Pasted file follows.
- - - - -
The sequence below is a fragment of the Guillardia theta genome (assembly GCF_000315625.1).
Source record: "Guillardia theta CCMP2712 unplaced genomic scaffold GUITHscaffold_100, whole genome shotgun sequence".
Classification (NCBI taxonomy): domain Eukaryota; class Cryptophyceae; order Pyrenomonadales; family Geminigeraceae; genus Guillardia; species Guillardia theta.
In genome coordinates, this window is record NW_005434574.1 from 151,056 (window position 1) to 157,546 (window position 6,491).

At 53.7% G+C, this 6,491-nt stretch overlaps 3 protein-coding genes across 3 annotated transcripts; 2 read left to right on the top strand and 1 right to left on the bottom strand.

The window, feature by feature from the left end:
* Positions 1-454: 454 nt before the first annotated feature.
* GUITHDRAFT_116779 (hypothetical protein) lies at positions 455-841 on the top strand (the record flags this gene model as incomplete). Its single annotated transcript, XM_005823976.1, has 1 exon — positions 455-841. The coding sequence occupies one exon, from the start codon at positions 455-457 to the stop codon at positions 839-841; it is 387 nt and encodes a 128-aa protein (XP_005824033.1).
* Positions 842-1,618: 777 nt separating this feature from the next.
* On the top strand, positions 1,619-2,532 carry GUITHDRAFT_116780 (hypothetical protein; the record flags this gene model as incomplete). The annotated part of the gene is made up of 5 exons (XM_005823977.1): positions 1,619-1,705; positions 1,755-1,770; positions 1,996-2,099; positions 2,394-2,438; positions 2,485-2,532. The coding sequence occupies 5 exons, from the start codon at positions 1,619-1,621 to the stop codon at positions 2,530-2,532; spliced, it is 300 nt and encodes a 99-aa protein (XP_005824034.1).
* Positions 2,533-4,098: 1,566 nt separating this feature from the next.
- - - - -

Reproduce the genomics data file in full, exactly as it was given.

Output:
The sequence below is a fragment of the Guillardia theta genome (assembly GCF_000315625.1).
Source record: "Guillardia theta CCMP2712 unplaced genomic scaffold GUITHscaffold_100, whole genome shotgun sequence".
Classification (NCBI taxonomy): domain Eukaryota; class Cryptophyceae; order Pyrenomonadales; family Geminigeraceae; genus Guillardia; species Guillardia theta.
In genome coordinates, this window is record NW_005434574.1 from 151,056 (window position 1) to 157,546 (window position 6,491).

At 53.7% G+C, this 6,491-nt stretch overlaps 3 protein-coding genes across 3 annotated transcripts; 2 read left to right on the top strand and 1 right to left on the bottom strand.

The window, feature by feature from the left end:
* Positions 1-454: 454 nt before the first annotated feature.
* GUITHDRAFT_116779 (hypothetical protein) lies at positions 455-841 on the top strand (the record flags this gene model as incomplete). Its single annotated transcript, XM_005823976.1, has 1 exon — positions 455-841. The coding sequence occupies one exon, from the start codon at positions 455-457 to the stop codon at positions 839-841; it is 387 nt and encodes a 128-aa protein (XP_005824033.1).
* Positions 842-1,618: 777 nt separating this feature from the next.
* On the top strand, positions 1,619-2,532 carry GUITHDRAFT_116780 (hypothetical protein; the record flags this gene model as incomplete). The annotated part of the gene is made up of 5 exons (XM_005823977.1): positions 1,619-1,705; positions 1,755-1,770; positions 1,996-2,099; positions 2,394-2,438; positions 2,485-2,532. The coding sequence occupies 5 exons, from the start codon at positions 1,619-1,621 to the stop codon at positions 2,530-2,532; spliced, it is 300 nt and encodes a 99-aa protein (XP_005824034.1).
* Positions 2,533-4,098: 1,566 nt separating this feature from the next.